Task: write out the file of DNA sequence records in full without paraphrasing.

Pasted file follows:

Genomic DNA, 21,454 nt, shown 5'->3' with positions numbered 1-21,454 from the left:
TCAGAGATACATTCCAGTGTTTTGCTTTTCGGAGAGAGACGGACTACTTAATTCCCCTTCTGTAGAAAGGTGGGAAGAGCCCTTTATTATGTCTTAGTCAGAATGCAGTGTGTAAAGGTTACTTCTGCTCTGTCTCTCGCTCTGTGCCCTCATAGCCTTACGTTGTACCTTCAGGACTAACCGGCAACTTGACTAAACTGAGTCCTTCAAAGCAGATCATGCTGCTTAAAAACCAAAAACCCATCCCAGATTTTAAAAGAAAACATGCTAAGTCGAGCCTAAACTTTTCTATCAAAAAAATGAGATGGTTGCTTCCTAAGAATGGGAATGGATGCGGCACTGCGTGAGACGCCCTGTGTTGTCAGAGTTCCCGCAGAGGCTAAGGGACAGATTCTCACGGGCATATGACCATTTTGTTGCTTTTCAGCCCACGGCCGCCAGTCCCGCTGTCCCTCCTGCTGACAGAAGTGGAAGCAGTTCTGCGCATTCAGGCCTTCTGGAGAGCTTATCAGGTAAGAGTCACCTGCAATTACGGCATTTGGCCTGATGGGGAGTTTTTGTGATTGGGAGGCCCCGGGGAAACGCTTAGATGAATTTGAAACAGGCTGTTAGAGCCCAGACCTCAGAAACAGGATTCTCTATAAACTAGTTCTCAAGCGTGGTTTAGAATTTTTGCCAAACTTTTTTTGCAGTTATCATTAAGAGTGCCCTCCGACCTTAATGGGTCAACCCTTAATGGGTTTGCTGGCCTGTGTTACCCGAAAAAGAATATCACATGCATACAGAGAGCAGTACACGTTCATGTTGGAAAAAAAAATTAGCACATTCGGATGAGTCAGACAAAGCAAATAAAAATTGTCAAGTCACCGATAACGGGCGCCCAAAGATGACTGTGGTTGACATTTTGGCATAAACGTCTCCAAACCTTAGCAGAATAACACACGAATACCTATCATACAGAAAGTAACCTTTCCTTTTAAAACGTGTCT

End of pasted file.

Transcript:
Genomic DNA, 21,454 nt, shown 5'->3' with positions numbered 1-21,454 from the left:
TCAGAGATACATTCCAGTGTTTTGCTTTTCGGAGAGAGACGGACTACTTAATTCCCCTTCTGTAGAAAGGTGGGAAGAGCCCTTTATTATGTCTTAGTCAGAATGCAGTGTGTAAAGGTTACTTCTGCTCTGTCTCTCGCTCTGTGCCCTCATAGCCTTACGTTGTACCTTCAGGACTAACCGGCAACTTGACTAAACTGAGTCCTTCAAAGCAGATCATGCTGCTTAAAAACCAAAAACCCATCCCAGATTTTAAAAGAAAACATGCTAAGTCGAGCCTAAACTTTTCTATCAAAAAAATGAGATGGTTGCTTCCTAAGAATGGGAATGGATGCGGCACTGCGTGAGACGCCCTGTGTTGTCAGAGTTCCCGCAGAGGCTAAGGGACAGATTCTCACGGGCATATGACCATTTTGTTGCTTTTCAGCCCACGGCCGCCAGTCCCGCTGTCCCTCCTGCTGACAGAAGTGGAAGCAGTTCTGCGCATTCAGGCCTTCTGGAGAGCTTATCAGGTAAGAGTCACCTGCAATTACGGCATTTGGCCTGATGGGGAGTTTTTGTGATTGGGAGGCCCCGGGGAAACGCTTAGATGAATTTGAAACAGGCTGTTAGAGCCCAGACCTCAGAAACAGGATTCTCTATAAACTAGTTCTCAAGCGTGGTTTAGAATTTTTGCCAAACTTTTTTTGCAGTTATCATTAAGAGTGCCCTCCGACCTTAATGGGTCAACCCTTAATGGGTTTGCTGGCCTGTGTTACCCGAAAAAGAATATCACATGCATACAGAGAGCAGTACACGTTCATGTTGGAAAAAAAAATTAGCACATTCGGATGAGTCAGACAAAGCAAATAAAAATTGTCAAGTCACCGATAACGGGCGCCCAAAGATGACTGTGGTTGACATTTTGGCATAAACGTCTCCAAACCTTAGCAGAATAACACACGAATACCTATCATACAGAAAGTAACCTTTCCTTTTAAAACGTGTCT